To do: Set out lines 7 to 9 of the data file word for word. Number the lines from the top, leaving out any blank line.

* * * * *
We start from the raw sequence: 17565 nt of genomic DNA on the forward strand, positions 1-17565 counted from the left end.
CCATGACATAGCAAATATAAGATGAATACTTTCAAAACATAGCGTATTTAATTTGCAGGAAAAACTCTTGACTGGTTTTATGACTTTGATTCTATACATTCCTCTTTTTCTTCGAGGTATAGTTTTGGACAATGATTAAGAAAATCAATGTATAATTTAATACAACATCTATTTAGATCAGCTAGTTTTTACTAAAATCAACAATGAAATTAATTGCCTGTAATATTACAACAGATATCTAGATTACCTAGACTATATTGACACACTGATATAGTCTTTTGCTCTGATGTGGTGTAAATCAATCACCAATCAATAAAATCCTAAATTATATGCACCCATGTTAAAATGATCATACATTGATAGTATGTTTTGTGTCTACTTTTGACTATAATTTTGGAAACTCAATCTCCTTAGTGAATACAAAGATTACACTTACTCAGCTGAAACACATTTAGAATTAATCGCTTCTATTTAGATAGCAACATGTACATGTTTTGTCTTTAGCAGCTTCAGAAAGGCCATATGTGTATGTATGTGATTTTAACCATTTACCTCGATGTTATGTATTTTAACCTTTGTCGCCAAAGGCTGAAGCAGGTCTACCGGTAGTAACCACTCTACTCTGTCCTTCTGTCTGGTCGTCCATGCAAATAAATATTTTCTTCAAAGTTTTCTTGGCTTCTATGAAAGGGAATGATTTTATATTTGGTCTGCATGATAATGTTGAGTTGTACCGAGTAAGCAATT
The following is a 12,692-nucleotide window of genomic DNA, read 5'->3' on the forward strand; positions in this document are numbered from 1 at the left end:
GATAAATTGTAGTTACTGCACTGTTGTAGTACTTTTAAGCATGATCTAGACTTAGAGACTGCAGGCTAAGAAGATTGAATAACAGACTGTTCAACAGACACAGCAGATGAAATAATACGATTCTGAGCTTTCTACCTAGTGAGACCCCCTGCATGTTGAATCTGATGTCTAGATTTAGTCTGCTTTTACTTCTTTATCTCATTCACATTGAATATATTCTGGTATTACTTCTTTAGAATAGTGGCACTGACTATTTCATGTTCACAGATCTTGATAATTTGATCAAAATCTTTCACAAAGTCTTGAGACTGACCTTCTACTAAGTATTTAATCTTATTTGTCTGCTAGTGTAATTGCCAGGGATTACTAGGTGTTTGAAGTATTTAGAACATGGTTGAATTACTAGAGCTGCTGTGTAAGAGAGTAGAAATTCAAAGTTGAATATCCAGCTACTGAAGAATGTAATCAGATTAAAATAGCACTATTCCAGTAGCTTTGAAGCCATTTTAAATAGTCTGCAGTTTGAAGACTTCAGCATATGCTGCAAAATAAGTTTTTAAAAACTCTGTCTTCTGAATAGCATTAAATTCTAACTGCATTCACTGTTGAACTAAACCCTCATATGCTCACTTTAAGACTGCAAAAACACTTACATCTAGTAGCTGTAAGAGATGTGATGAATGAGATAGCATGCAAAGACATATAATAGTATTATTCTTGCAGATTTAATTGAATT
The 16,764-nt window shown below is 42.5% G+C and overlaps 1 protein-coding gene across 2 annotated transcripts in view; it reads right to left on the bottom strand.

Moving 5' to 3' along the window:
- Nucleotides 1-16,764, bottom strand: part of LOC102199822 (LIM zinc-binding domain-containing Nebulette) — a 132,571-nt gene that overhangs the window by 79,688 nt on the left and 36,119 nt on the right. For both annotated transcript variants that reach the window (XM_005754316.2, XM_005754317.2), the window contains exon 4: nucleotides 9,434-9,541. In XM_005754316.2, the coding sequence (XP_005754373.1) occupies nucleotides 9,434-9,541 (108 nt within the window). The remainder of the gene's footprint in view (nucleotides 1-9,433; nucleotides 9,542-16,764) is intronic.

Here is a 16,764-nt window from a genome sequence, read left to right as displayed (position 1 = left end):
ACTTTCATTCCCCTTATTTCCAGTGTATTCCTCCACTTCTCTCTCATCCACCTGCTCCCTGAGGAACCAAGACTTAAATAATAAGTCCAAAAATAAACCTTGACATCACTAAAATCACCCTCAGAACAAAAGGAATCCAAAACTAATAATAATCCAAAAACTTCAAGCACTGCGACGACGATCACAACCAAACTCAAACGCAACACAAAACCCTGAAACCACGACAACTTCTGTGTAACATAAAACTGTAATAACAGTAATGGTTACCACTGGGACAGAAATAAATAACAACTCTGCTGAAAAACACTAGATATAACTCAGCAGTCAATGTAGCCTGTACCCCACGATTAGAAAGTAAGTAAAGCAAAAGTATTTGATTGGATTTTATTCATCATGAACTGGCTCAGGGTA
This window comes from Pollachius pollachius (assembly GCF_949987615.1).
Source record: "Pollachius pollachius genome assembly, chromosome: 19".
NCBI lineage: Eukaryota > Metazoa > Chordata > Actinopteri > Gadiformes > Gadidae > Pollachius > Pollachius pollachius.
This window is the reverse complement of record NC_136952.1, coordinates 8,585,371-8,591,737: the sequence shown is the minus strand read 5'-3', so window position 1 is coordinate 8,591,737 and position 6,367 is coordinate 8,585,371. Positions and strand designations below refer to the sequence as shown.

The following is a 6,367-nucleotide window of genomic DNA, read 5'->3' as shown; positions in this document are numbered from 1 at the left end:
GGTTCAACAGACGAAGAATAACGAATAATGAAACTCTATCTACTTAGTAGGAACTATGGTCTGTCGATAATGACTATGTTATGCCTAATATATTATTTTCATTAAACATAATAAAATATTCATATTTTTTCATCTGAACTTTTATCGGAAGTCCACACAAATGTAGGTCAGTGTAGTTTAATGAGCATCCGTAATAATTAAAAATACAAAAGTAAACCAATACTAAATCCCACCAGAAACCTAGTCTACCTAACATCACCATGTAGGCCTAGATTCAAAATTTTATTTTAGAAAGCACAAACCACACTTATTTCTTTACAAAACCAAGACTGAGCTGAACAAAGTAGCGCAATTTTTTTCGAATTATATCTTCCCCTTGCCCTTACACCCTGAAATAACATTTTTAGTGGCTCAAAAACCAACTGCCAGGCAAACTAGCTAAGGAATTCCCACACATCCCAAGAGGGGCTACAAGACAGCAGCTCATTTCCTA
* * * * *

- Nucleotides 1-16,764, bottom strand: part of LOC102199822 (LIM zinc-binding domain-containing Nebulette) — a 132,571-nt gene that overhangs the window by 79,688 nt on the left and 36,119 nt on the right. For both annotated transcript variants that reach the window (XM_005754316.2, XM_005754317.2), the window contains exon 4: nucleotides 9,434-9,541. In XM_005754316.2, the coding sequence (XP_005754373.1) occupies nucleotides 9,434-9,541 (108 nt within the window). The remainder of the gene's footprint in view (nucleotides 1-9,433; nucleotides 9,542-16,764) is intronic.

Here is a 16,764-nt window from a genome sequence, read left to right as displayed (position 1 = left end):
ACTTTCATTCCCCTTATTTCCAGTGTATTCCTCCACTTCTCTCTCATCCACCTGCTCCCTGAGGAACCAAGACTTAAATAATAAGTCCAAAAATAAACCTTGACATCACTAAAATCACCCTCAGAACAAAAGGAATCCAAAACTAATAATAATCCAAAAACTTCAAGCACTGCGACGACGATCACAACCAAACTCAAACGCAACACAAAACCCTGAAACCACGACAACTTCTGTGTAACATAAAACTGTAATAACAGTAATGGTTACCACTGGGACAGAAATAAATAACAACTCTGCTGAAAAACACTAGATATAACTCAGCAGTCAATGTAGCCTGTACCCCACGATTAGAAAGTAAGTAAAGCAAAAGTATTTGATTGGATTTTATTCATCATGAACTGGCTCAGGGTA